Washougal School District pushes for equity in classrooms

Assistant superintendent Aaron Hansen: ‘It's so clear to me now that we have to act’

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Jemtegaard Middle School counselor Kirstin Albaugh (left) speaks to (from left to right) students Laura Perez, Arianna Reyes-Piedra and Efrain Garcia about the College Bound Scholarship program in 2019, before the Washougal School District's "Spanish Speaking Family Night," an event focused on being more inclusive for the district's families of color. (Contributed photo by Rene Carroll, courtesy of WSD)

Aaron Hansen knows the Washougal School District can no longer wait to improve its equity policies. He’s reminded of that fact every time he watches or reads a news report about racism, police brutality and social injustice in the United States.

“We know things have been happening in this country for hundreds of years,” said Hansen, WSD’s assistant superintendent of human resources and student services. “For myself personally, seeing these events occurring in society, it’s so clear to me now that we have to act. We just have to act.”

Washougal School District leaders have partnered with the Washington Education Association to train teachers on what is known as “culturally responsive classroom management,” or the process of taking into account the vast array of backgrounds, learning styles, life experiences and cultural norms that students bring into a classroom to ensure each child has an equal opportunity to thrive.

“We have to educate ourselves and challenge ourselves to identify our own biases,” Hansen said. “We want to examine our own thought processes and perspectives as we put policies and procedures in place and make decisions. We want to look at things through an equity lens. Ultimately we want to create an environment for all students to feel safe and supported, and not make decisions or put strategies in place that leave students on the outside.”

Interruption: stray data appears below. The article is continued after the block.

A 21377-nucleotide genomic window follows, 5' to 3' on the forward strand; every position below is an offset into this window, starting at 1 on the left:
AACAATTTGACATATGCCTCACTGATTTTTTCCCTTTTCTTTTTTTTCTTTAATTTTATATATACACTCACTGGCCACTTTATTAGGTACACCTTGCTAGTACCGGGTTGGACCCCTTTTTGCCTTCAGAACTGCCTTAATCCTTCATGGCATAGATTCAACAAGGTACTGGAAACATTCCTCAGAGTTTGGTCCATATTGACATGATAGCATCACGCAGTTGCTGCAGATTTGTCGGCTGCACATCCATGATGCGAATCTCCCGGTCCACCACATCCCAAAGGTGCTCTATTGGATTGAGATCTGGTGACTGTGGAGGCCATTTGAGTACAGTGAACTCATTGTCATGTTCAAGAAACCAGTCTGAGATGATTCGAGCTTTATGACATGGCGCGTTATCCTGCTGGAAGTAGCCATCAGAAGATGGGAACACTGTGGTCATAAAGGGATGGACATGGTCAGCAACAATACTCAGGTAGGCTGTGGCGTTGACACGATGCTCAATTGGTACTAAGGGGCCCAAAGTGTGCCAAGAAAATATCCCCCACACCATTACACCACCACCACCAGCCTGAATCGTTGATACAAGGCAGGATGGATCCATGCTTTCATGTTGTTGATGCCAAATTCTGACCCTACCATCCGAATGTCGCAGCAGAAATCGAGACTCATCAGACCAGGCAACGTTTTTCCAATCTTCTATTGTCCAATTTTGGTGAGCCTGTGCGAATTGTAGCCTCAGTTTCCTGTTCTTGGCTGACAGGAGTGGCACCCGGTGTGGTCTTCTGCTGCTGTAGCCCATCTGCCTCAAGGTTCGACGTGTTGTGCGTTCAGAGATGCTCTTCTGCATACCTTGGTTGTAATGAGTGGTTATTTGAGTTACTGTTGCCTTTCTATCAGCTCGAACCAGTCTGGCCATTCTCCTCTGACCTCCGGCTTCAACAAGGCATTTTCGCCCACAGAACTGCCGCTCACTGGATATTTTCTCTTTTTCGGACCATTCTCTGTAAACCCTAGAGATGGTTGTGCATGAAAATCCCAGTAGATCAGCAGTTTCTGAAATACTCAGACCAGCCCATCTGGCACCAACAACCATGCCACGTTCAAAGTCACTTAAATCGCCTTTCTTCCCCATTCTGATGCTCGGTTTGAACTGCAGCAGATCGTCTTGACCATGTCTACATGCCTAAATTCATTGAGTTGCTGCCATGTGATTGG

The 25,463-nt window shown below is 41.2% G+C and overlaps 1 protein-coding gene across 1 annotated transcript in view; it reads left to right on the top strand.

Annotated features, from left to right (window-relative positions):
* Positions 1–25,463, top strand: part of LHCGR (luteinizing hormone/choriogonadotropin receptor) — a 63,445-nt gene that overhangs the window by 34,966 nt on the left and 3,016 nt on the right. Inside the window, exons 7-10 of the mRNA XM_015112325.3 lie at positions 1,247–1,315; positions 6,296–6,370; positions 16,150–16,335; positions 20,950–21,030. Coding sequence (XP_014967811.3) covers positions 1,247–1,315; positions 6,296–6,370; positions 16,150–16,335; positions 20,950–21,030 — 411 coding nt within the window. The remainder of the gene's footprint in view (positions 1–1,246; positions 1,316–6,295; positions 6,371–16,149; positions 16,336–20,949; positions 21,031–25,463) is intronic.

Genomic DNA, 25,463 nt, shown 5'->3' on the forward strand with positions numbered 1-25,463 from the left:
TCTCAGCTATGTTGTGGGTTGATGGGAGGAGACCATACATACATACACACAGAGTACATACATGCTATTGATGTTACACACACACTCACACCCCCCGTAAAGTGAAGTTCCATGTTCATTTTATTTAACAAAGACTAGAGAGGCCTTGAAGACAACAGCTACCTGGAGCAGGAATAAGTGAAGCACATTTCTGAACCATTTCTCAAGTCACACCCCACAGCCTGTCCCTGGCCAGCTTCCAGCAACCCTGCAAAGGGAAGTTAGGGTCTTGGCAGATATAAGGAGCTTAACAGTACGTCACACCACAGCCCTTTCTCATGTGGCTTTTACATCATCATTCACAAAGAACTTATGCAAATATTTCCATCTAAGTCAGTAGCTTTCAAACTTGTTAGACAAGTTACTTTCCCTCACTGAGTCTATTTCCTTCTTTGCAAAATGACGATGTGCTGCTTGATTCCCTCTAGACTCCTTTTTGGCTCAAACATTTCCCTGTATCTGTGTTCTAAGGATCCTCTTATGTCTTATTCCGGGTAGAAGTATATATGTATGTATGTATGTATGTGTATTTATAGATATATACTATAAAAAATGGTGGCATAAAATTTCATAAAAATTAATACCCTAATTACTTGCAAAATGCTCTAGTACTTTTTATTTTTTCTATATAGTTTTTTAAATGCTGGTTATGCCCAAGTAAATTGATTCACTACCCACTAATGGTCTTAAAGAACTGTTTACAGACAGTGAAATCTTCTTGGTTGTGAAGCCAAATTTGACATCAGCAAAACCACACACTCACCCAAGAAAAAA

Ben Ibale, the teachers’ union’s civil rights and equity officer, and Yelena Patish, a University of Washington professor and the original developer of the culturally responsive classroom management system, led a virtual “train the trainer” session for 16 Washougal teachers in August.

The trainers helped the teachers understand how to communicate with students and families in a more culturally responsive way and to demonstrate a cultural competence in the classroom.

“The training helps us to focus on our own implicit biases and check our privileges,” Hansen said. “It focuses on how to build hope and resiliency within students, and how to help them develop the ability to advocate for themselves and aspire to achieve their goals.”

The 16 teachers will provide 15 hours of training to all Washougal teachers this fall.

“I’m excited about 15 hours of training,” Hansen said. “That’s a lot of time and effort and money dedicated to equity, but it’s so worth it. I believe we will see results of that training over the course of this year.”

Washougal School District Superintendent Mary Templeton said the district will prioritize the improvement of its equity policies and outcomes during the 2020-21 school year.

“When we put together our strategic plan last year, we developed our mission statement of knowing, nurturing and challenging all students to rise, but we asked, ‘How does one do that if outcomes and opportunities are not equitable?’ That’s why equity was adopted as one of the six pillars of our strategic plan,” she said. “Equity is not something we started work on as a district response (to current events). It’s always at the heart of our conversations.”

“We want to make sure all of us — teachers, administrators — understand how to build hope and resiliency in every child who walks through those doors,” she continued. “We’re going to offer opportunities, disrupt systems that marginalize students and work to make sure all children have equitable outcomes.”

The district will use multiple metrics, focusing on academics, college and career readiness, culture and climate, subgroup disparities, and participation rates for co-curricular and extra-curricular activities, to determine its progress.

“By looking at the data, we know we have a problem,” Templeton said. “There’s a (systemic) issue. Something is happening to cause this outcome, and we have an obligation to ask hard questions about what is happening and what is continuing to cause this. We’re trying to unpack that now. We start by asking ourselves how we interact with students, and how we’re building relationships in the classroom. That’s where the training comes in.”